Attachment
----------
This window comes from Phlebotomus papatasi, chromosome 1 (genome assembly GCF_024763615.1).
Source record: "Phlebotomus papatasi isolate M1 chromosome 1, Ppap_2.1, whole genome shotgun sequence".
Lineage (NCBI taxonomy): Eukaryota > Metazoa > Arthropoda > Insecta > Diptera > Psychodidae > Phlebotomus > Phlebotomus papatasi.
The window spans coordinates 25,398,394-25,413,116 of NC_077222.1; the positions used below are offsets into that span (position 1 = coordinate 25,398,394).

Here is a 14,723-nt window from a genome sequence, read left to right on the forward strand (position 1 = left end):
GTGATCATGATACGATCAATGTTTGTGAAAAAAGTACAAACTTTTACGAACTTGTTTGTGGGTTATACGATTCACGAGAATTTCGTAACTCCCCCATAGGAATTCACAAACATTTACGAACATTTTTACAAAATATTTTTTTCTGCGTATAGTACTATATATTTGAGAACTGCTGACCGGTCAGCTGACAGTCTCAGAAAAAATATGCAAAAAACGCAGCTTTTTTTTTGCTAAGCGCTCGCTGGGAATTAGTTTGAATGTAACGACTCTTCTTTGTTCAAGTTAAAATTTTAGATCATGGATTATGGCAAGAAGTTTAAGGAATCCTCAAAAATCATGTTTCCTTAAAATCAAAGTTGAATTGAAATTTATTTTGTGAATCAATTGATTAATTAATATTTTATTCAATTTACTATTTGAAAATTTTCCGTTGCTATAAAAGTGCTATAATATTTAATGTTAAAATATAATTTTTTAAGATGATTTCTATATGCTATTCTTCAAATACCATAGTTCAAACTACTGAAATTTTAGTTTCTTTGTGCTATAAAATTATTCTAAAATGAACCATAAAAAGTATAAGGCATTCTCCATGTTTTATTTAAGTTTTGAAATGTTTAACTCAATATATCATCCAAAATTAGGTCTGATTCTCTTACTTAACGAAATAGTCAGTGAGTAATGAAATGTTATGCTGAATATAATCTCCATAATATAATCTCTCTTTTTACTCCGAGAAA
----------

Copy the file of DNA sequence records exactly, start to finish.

This window comes from Phlebotomus papatasi, chromosome 1 (genome assembly GCF_024763615.1).
Source record: "Phlebotomus papatasi isolate M1 chromosome 1, Ppap_2.1, whole genome shotgun sequence".
Lineage (NCBI taxonomy): Eukaryota > Metazoa > Arthropoda > Insecta > Diptera > Psychodidae > Phlebotomus > Phlebotomus papatasi.
The window spans coordinates 25,398,394-25,413,116 of NC_077222.1; the positions used below are offsets into that span (position 1 = coordinate 25,398,394).

Here is a 14,723-nt window from a genome sequence, read left to right on the forward strand (position 1 = left end):
GTGATCATGATACGATCAATGTTTGTGAAAAAAGTACAAACTTTTACGAACTTGTTTGTGGGTTATACGATTCACGAGAATTTCGTAACTCCCCCATAGGAATTCACAAACATTTACGAACATTTTTACAAAATATTTTTTTCTGCGTATAGTACTATATATTTGAGAACTGCTGACCGGTCAGCTGACAGTCTCAGAAAAAATATGCAAAAAACGCAGCTTTTTTTTTGCTAAGCGCTCGCTGGGAATTAGTTTGAATGTAACGACTCTTCTTTGTTCAAGTTAAAATTTTAGATCATGGATTATGGCAAGAAGTTTAAGGAATCCTCAAAAATCATGTTTCCTTAAAATCAAAGTTGAATTGAAATTTATTTTGTGAATCAATTGATTAATTAATATTTTATTCAATTTACTATTTGAAAATTTTCCGTTGCTATAAAAGTGCTATAATATTTAATGTTAAAATATAATTTTTTAAGATGATTTCTATATGCTATTCTTCAAATACCATAGTTCAAACTACTGAAATTTTAGTTTCTTTGTGCTATAAAATTATTCTAAAATGAACCATAAAAAGTATAAGGCATTCTCCATGTTTTATTTAAGTTTTGAAATGTTTAACTCAATATATCATCCAAAATTAGGTCTGATTCTCTTACTTAACGAAATAGTCAGTGAGTAATGAAATGTTATGCTGAATATAATCTCCATAATATAATCTCTCTTTTTACTCCGAGAAA